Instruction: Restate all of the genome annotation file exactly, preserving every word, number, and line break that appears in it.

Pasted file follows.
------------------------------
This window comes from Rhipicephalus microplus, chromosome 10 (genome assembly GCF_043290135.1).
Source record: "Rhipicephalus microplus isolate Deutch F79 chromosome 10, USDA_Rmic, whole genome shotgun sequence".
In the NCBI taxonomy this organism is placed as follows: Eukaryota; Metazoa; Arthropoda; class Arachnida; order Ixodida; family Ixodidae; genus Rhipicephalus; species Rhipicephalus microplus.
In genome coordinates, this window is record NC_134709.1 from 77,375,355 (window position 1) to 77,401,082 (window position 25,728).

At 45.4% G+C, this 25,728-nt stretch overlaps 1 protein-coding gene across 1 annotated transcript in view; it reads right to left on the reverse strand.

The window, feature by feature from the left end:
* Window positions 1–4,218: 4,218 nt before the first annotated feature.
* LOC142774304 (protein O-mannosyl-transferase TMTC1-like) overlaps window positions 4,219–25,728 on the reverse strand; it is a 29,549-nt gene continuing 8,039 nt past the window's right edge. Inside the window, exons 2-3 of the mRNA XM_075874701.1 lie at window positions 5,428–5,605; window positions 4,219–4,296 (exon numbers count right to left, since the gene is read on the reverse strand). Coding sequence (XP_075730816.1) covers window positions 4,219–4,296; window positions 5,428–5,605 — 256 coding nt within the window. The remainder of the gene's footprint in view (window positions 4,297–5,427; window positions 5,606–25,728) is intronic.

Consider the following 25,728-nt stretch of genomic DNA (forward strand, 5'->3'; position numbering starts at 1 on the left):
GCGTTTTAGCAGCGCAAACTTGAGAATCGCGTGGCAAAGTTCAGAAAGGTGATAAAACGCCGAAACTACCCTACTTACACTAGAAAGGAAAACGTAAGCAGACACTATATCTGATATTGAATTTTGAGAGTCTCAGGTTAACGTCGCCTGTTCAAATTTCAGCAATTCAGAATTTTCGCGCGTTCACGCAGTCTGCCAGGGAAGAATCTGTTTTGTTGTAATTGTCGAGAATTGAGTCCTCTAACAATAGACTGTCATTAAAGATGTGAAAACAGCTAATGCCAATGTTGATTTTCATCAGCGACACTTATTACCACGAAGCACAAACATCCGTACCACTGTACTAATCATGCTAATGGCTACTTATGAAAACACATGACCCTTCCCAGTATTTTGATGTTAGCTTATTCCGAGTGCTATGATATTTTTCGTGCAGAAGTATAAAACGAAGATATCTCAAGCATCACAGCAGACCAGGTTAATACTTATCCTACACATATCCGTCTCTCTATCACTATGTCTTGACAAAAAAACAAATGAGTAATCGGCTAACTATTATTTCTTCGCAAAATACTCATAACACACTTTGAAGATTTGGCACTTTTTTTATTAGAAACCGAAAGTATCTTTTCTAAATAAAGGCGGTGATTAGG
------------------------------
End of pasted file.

This window comes from Rhipicephalus microplus, chromosome 10 (genome assembly GCF_043290135.1).
Source record: "Rhipicephalus microplus isolate Deutch F79 chromosome 10, USDA_Rmic, whole genome shotgun sequence".
In the NCBI taxonomy this organism is placed as follows: Eukaryota; Metazoa; Arthropoda; class Arachnida; order Ixodida; family Ixodidae; genus Rhipicephalus; species Rhipicephalus microplus.
In genome coordinates, this window is record NC_134709.1 from 77,375,355 (window position 1) to 77,401,082 (window position 25,728).

At 45.4% G+C, this 25,728-nt stretch overlaps 1 protein-coding gene across 1 annotated transcript in view; it reads right to left on the reverse strand.

The window, feature by feature from the left end:
* Window positions 1–4,218: 4,218 nt before the first annotated feature.
* LOC142774304 (protein O-mannosyl-transferase TMTC1-like) overlaps window positions 4,219–25,728 on the reverse strand; it is a 29,549-nt gene continuing 8,039 nt past the window's right edge. Inside the window, exons 2-3 of the mRNA XM_075874701.1 lie at window positions 5,428–5,605; window positions 4,219–4,296 (exon numbers count right to left, since the gene is read on the reverse strand). Coding sequence (XP_075730816.1) covers window positions 4,219–4,296; window positions 5,428–5,605 — 256 coding nt within the window. The remainder of the gene's footprint in view (window positions 4,297–5,427; window positions 5,606–25,728) is intronic.

Consider the following 25,728-nt stretch of genomic DNA (forward strand, 5'->3'; position numbering starts at 1 on the left):
GCGTTTTAGCAGCGCAAACTTGAGAATCGCGTGGCAAAGTTCAGAAAGGTGATAAAACGCCGAAACTACCCTACTTACACTAGAAAGGAAAACGTAAGCAGACACTATATCTGATATTGAATTTTGAGAGTCTCAGGTTAACGTCGCCTGTTCAAATTTCAGCAATTCAGAATTTTCGCGCGTTCACGCAGTCTGCCAGGGAAGAATCTGTTTTGTTGTAATTGTCGAGAATTGAGTCCTCTAACAATAGACTGTCATTAAAGATGTGAAAACAGCTAATGCCAATGTTGATTTTCATCAGCGACACTTATTACCACGAAGCACAAACATCCGTACCACTGTACTAATCATGCTAATGGCTACTTATGAAAACACATGACCCTTCCCAGTATTTTGATGTTAGCTTATTCCGAGTGCTATGATATTTTTCGTGCAGAAGTATAAAACGAAGATATCTCAAGCATCACAGCAGACCAGGTTAATACTTATCCTACACATATCCGTCTCTCTATCACTATGTCTTGACAAAAAAACAAATGAGTAATCGGCTAACTATTATTTCTTCGCAAAATACTCATAACACACTTTGAAGATTTGGCACTTTTTTTATTAGAAACCGAAAGTATCTTTTCTAAATAAAGGCGGTGATTAGG